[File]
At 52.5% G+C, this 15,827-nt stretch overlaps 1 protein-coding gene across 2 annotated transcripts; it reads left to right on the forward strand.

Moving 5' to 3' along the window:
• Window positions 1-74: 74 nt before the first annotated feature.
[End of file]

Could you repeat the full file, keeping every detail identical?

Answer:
At 52.5% G+C, this 15,827-nt stretch overlaps 1 protein-coding gene across 2 annotated transcripts; it reads left to right on the forward strand.

Moving 5' to 3' along the window:
• Window positions 1-74: 74 nt before the first annotated feature.